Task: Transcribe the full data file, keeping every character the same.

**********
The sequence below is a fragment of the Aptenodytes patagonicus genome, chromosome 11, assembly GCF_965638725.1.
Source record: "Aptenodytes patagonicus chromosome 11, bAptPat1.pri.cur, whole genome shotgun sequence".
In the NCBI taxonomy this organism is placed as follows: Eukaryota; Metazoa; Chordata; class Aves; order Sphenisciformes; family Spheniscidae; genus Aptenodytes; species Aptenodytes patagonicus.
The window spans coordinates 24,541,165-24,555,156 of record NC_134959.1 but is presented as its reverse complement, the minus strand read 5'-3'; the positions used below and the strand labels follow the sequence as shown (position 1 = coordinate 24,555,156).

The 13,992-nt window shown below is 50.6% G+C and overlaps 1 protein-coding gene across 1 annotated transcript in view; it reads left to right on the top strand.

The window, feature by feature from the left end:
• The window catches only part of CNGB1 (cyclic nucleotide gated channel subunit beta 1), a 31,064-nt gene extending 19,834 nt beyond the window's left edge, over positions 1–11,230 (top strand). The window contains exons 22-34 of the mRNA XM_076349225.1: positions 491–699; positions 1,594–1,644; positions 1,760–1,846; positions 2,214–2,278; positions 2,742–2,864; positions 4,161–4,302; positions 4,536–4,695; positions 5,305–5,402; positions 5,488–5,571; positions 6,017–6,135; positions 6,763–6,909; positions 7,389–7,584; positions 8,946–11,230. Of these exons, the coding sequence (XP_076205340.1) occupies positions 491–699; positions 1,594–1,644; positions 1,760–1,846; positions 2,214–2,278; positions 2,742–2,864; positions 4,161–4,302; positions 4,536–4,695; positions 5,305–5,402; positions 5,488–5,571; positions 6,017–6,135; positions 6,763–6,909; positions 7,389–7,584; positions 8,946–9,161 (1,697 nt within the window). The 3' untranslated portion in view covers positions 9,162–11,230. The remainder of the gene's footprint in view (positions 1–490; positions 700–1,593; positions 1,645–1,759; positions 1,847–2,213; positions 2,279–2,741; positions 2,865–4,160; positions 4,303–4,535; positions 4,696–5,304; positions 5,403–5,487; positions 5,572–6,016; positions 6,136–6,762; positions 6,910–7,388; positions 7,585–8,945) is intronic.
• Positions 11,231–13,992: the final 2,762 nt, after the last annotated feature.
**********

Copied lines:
The sequence below is a fragment of the Aptenodytes patagonicus genome, chromosome 11, assembly GCF_965638725.1.
Source record: "Aptenodytes patagonicus chromosome 11, bAptPat1.pri.cur, whole genome shotgun sequence".
In the NCBI taxonomy this organism is placed as follows: Eukaryota; Metazoa; Chordata; class Aves; order Sphenisciformes; family Spheniscidae; genus Aptenodytes; species Aptenodytes patagonicus.
The window spans coordinates 24,541,165-24,555,156 of record NC_134959.1 but is presented as its reverse complement, the minus strand read 5'-3'; the positions used below and the strand labels follow the sequence as shown (position 1 = coordinate 24,555,156).

The 13,992-nt window shown below is 50.6% G+C and overlaps 1 protein-coding gene across 1 annotated transcript in view; it reads left to right on the top strand.

The window, feature by feature from the left end:
• The window catches only part of CNGB1 (cyclic nucleotide gated channel subunit beta 1), a 31,064-nt gene extending 19,834 nt beyond the window's left edge, over positions 1–11,230 (top strand). The window contains exons 22-34 of the mRNA XM_076349225.1: positions 491–699; positions 1,594–1,644; positions 1,760–1,846; positions 2,214–2,278; positions 2,742–2,864; positions 4,161–4,302; positions 4,536–4,695; positions 5,305–5,402; positions 5,488–5,571; positions 6,017–6,135; positions 6,763–6,909; positions 7,389–7,584; positions 8,946–11,230. Of these exons, the coding sequence (XP_076205340.1) occupies positions 491–699; positions 1,594–1,644; positions 1,760–1,846; positions 2,214–2,278; positions 2,742–2,864; positions 4,161–4,302; positions 4,536–4,695; positions 5,305–5,402; positions 5,488–5,571; positions 6,017–6,135; positions 6,763–6,909; positions 7,389–7,584; positions 8,946–9,161 (1,697 nt within the window). The 3' untranslated portion in view covers positions 9,162–11,230. The remainder of the gene's footprint in view (positions 1–490; positions 700–1,593; positions 1,645–1,759; positions 1,847–2,213; positions 2,279–2,741; positions 2,865–4,160; positions 4,303–4,535; positions 4,696–5,304; positions 5,403–5,487; positions 5,572–6,016; positions 6,136–6,762; positions 6,910–7,388; positions 7,585–8,945) is intronic.
• Positions 11,231–13,992: the final 2,762 nt, after the last annotated feature.